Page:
The service it does is more than helping the community, though there is plenty of that.
There are no Greek letters associated with it, and it’s about the exact opposite of the stereotypical fraternity from the movie “Animal House.”
This is a tight-knit group of current and former Pioneer players, coaches and staff that keeps its members involved.
“Once you’re in, you’re in for life,” Pittsburgh Pirates broadcaster and former Pioneer Kent Tekulve said. “They don’t just send letters out to you when they ask for money. They always keep you posted on what’s going on … 95 percent of what you get is keeping you informed and how they’re playing on the field.”
“The fraternity” was a product of former coach Don Schaly, who coached the team for 40 seasons. During his tenure, the team dominated with a .814 winning percentage and three Division III national titles.
Off the field, the Pioneers were equally impressive in serving the local community, which was equally invested in them.
One of the members is former Colorado Rockies manager, the 2009 National League manager of the year, Jim Tracy, who was on hand Saturday at the Snowbird Baseball Classic.
Tracy, who was relieved of his duties with the Rockies after the 2012 season, is a resident of Lakewood Ranch. He said he will spend much of his free time watching Marietta play.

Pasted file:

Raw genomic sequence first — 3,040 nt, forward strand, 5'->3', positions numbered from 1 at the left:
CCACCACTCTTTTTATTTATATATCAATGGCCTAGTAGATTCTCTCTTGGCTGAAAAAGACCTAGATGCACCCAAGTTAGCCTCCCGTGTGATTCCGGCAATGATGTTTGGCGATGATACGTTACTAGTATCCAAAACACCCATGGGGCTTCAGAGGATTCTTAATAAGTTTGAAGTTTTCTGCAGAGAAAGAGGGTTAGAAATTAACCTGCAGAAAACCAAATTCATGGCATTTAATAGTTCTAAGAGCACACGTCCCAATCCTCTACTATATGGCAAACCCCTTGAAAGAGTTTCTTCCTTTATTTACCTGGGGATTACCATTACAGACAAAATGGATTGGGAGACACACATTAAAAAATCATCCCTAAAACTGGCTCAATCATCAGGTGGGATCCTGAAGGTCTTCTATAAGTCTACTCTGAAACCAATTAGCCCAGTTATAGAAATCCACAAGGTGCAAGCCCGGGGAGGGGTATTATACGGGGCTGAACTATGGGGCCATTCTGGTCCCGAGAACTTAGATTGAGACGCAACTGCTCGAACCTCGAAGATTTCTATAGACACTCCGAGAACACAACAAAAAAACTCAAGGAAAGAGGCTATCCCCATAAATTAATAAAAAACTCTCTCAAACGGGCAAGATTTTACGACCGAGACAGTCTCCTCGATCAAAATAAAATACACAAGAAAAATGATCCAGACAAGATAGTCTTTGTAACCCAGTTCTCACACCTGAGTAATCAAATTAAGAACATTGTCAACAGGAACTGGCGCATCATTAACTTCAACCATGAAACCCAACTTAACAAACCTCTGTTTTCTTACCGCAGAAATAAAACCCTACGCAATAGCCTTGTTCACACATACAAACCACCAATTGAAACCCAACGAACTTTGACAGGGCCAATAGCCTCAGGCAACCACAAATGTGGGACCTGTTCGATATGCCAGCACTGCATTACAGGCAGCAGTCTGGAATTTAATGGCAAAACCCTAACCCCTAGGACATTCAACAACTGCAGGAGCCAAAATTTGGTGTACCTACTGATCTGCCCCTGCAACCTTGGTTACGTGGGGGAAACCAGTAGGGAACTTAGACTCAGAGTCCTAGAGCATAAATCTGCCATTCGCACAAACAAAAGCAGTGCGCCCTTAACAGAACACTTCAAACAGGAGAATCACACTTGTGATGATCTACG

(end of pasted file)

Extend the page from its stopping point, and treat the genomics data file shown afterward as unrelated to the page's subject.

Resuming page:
“You never lose touch with this school,” Tracy said. “(Schaly) saw to it that it would be that way and remain that way. It’s as unique a fraternity at a school that you’d ever want to see.”
Though Schaly passed away in Venice in March 2005, Tracy said he and the rest of the fraternity are still very close with the Schaly family, including Don’s wife, Sue.
“We always try to see what Sue’s up to, and all of their sons are very successful in the game,” Tracy said. “He’d be very, very proud. I guarantee he’s looking down today and is extremely proud of the legacy this school has maintained and continues to maintain.”
Tekulve said that when he was at Marietta, the Schalys became his second family after the coach took a chance on him.
“So much of who I am and what I’ve done is tied to the Schaly family,” Tekulve, the closer for the 1979 World Series champion Pirates said. “The recruiting letter I got in high school was the only letter I got. I had a lot of growing to do before I was ever going to be in the big leagues. … They were teaching you how to play baseball, but the real lessons were larger than that.”
The fraternity torch has been passed on to Brian Brewer, the coach for the last 10 seasons. A former Pioneer himself, Brewer has won back-to-back Division III championships.
“For him to have played for (Schaly) and understand what he was all about and how to represent the school, he filled a very big pair of shoes,” Tracy said. “He’s picked up from where Don Schaly left off so he deserves a heck of a lot of credit to replace an icon. That’s probably one of the more difficult things to do in coaching.”
As seen in Monday’s edition of the Charlotte Sun
PORT CHARLOTTE — Purdue baseball coach Doug Schreiber made headlines this week when the Big Ten conference voted to continue studying an idea he outlined in January.
The idea would allow northern schools, which are unable to play home games in mid-February when the NCAA season begins, to play up to 14 games in the fall that would count toward the team’s overall record.
The rationale is simple. Enabling northern teams to play more home dates, 60 percent of which are won by the host home team according to the NCAA, would increase those teams’ chances of qualifying for the NCAA tournament. Read More…